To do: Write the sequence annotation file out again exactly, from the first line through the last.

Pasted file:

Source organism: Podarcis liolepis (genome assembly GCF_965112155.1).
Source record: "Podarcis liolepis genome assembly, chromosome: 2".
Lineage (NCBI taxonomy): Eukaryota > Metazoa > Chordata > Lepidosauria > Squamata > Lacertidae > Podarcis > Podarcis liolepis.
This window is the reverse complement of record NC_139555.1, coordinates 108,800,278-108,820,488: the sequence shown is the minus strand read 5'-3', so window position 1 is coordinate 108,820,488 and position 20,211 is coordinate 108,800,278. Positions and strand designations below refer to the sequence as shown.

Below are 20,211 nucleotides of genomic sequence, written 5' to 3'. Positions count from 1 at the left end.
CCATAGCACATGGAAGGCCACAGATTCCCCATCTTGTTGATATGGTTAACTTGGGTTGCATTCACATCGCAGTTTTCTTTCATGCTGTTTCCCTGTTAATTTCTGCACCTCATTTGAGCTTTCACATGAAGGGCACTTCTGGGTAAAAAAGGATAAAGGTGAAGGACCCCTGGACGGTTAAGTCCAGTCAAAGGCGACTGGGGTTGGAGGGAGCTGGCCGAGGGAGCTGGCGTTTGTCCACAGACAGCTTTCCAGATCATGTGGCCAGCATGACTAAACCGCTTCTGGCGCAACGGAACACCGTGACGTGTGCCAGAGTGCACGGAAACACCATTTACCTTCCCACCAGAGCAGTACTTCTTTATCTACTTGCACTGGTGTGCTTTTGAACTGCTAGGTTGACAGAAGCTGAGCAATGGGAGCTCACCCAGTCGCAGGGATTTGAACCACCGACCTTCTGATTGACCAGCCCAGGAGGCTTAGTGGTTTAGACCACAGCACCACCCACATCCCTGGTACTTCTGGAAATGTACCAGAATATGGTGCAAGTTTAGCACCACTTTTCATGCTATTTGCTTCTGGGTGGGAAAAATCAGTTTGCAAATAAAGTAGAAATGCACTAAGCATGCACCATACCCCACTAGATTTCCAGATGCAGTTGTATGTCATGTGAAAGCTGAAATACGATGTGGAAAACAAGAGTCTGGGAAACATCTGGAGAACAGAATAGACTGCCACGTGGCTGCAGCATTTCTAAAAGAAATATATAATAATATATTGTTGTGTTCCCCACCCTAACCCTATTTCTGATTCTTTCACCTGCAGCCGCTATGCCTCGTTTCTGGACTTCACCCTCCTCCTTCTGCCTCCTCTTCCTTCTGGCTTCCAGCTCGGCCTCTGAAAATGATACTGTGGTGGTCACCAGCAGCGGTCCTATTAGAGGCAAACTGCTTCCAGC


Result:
Source organism: Podarcis liolepis (genome assembly GCF_965112155.1).
Source record: "Podarcis liolepis genome assembly, chromosome: 2".
Lineage (NCBI taxonomy): Eukaryota > Metazoa > Chordata > Lepidosauria > Squamata > Lacertidae > Podarcis > Podarcis liolepis.
This window is the reverse complement of record NC_139555.1, coordinates 108,800,278-108,820,488: the sequence shown is the minus strand read 5'-3', so window position 1 is coordinate 108,820,488 and position 20,211 is coordinate 108,800,278. Positions and strand designations below refer to the sequence as shown.

Below are 20,211 nucleotides of genomic sequence, written 5' to 3'. Positions count from 1 at the left end.
CCATAGCACATGGAAGGCCACAGATTCCCCATCTTGTTGATATGGTTAACTTGGGTTGCATTCACATCGCAGTTTTCTTTCATGCTGTTTCCCTGTTAATTTCTGCACCTCATTTGAGCTTTCACATGAAGGGCACTTCTGGGTAAAAAAGGATAAAGGTGAAGGACCCCTGGACGGTTAAGTCCAGTCAAAGGCGACTGGGGTTGGAGGGAGCTGGCCGAGGGAGCTGGCGTTTGTCCACAGACAGCTTTCCAGATCATGTGGCCAGCATGACTAAACCGCTTCTGGCGCAACGGAACACCGTGACGTGTGCCAGAGTGCACGGAAACACCATTTACCTTCCCACCAGAGCAGTACTTCTTTATCTACTTGCACTGGTGTGCTTTTGAACTGCTAGGTTGACAGAAGCTGAGCAATGGGAGCTCACCCAGTCGCAGGGATTTGAACCACCGACCTTCTGATTGACCAGCCCAGGAGGCTTAGTGGTTTAGACCACAGCACCACCCACATCCCTGGTACTTCTGGAAATGTACCAGAATATGGTGCAAGTTTAGCACCACTTTTCATGCTATTTGCTTCTGGGTGGGAAAAATCAGTTTGCAAATAAAGTAGAAATGCACTAAGCATGCACCATACCCCACTAGATTTCCAGATGCAGTTGTATGTCATGTGAAAGCTGAAATACGATGTGGAAAACAAGAGTCTGGGAAACATCTGGAGAACAGAATAGACTGCCACGTGGCTGCAGCATTTCTAAAAGAAATATATAATAATATATTGTTGTGTTCCCCACCCTAACCCTATTTCTGATTCTTTCACCTGCAGCCGCTATGCCTCGTTTCTGGACTTCACCCTCCTCCTTCTGCCTCCTCTTCCTTCTGGCTTCCAGCTCGGCCTCTGAAAATGATACTGTGGTGGTCACCAGCAGCGGTCCTATTAGAGGCAAACTGCTTCCAGC